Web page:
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Last Year the NYPD Solved 5 Percent Less Crime. Here’s Why

In the first quarter of 2020, the city’s police solved 31.7 percent of major crimes compared to 36.8 percent the year prior. The drop could be attributed to COVID-19 and social unrest caused by the killing of George Floyd.

(TNS) — Sue Doe was standing beside her children in the lobby of a Clifton apartment building on Nov. 16, 2020 when suddenly gunshots rang out and pierced through windows and walls of the building on Park Hill Avenue.

Doe, a hard-working mother of two, was struck in the head by a stray bullet after an unknown assailant fired multiple rounds out of a white SUV just before 7 p.m. that night. After a days-long fight, she was pronounced dead.

Police made impassioned pleas to the community for information in the shooting. "Your City. Your call," read an NYPD flyer posted near the scene after the homicide. "You don't have to give your name."

Her murder remains unsolved. It was not an anomaly in 2020.

The NYPD struggled to close out cases of major crimes citywide last year, department data shows. At the end of the final quarter of 2020 — the period Doe was killed — more than half of the city's murders remained open.

The NYPD's citywide "clearance rate," the term used to quantify the number of crimes solved, was considerably lower in all four quarters of 2020 compared to both 2019 and 2018 totals, data shows.

The first quarter of 2020 saw 31.7 percent of major crimes — which includes rape, robbery, felony assault, murder, burglary, grand larceny and grand larceny auto — solved across the five boroughs, compared to 36.8 percent in 2019 and 36.6 percent in 2018.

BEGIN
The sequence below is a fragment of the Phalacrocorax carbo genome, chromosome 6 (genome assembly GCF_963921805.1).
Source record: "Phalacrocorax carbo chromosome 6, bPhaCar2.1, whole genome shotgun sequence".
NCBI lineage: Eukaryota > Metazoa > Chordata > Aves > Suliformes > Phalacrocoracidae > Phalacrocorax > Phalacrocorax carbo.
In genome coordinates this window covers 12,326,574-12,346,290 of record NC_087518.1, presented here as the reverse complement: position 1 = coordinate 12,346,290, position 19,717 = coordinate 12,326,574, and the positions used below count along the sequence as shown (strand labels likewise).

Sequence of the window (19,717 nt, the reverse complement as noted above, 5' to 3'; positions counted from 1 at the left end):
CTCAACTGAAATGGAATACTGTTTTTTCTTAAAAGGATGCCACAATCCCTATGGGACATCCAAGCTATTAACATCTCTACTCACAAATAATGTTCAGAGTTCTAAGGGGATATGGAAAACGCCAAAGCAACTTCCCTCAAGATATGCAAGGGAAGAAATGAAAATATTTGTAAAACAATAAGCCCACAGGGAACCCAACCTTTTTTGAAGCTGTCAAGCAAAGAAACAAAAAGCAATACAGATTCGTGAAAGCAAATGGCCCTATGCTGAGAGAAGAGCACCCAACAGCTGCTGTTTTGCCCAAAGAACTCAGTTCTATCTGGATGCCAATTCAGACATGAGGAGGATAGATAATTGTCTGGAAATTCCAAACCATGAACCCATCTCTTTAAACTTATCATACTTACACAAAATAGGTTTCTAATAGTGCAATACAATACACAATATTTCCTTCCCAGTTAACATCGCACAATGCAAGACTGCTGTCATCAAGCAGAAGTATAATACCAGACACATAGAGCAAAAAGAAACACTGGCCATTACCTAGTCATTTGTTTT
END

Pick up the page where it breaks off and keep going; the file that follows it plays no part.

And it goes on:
On Staten Island — where there is fewer instances of crime compared to the other four boroughs — the department's clearance rate actually improved during the first quarter of 2020. In total, 46.2 percent of major crimes were solved on the Island, compared to 41.3 percent in 2019 and 40.5 percent in 2018.

Then, as the coronavirus (COVID-19) pandemic caused a state of emergency in New York City, the citywide rate worsened. The second quarter of 2020 saw 26.3 percent of index crimes solved in the five boroughs, against 35.8 percent in 2019 and 33.9 percent in 2018.

Staten Island's clearance rate also took a heavy hit during the second quarter of last year. Here, just 32.8 percent of major crimes were solved, which represented a stark decline from 2019′s total of 42.8 percent and 2018′s total of 39.1 percent.


The department had its ranks tattered as the virus spread through the five boroughs. In April, nearly one in five officers were sick, leaving its numbers diminished and its investigative force weakened.

Meanwhile, the police killing of George Floyd in Minneapolis sparked nationwide protests that spread to New York City, causing officers to be reassigned to demonstrations across the five boroughs — a move that experts said further hamstrung probes.

"I can only imagine how many cases the detectives were catching," said Michael Alcazar, an adjunct professor at John Jay College of Criminal Justice who retired from the NYPD after 30 years of service. "And then on top of that, they're getting assigned to uniform detail to basically to handle the protests."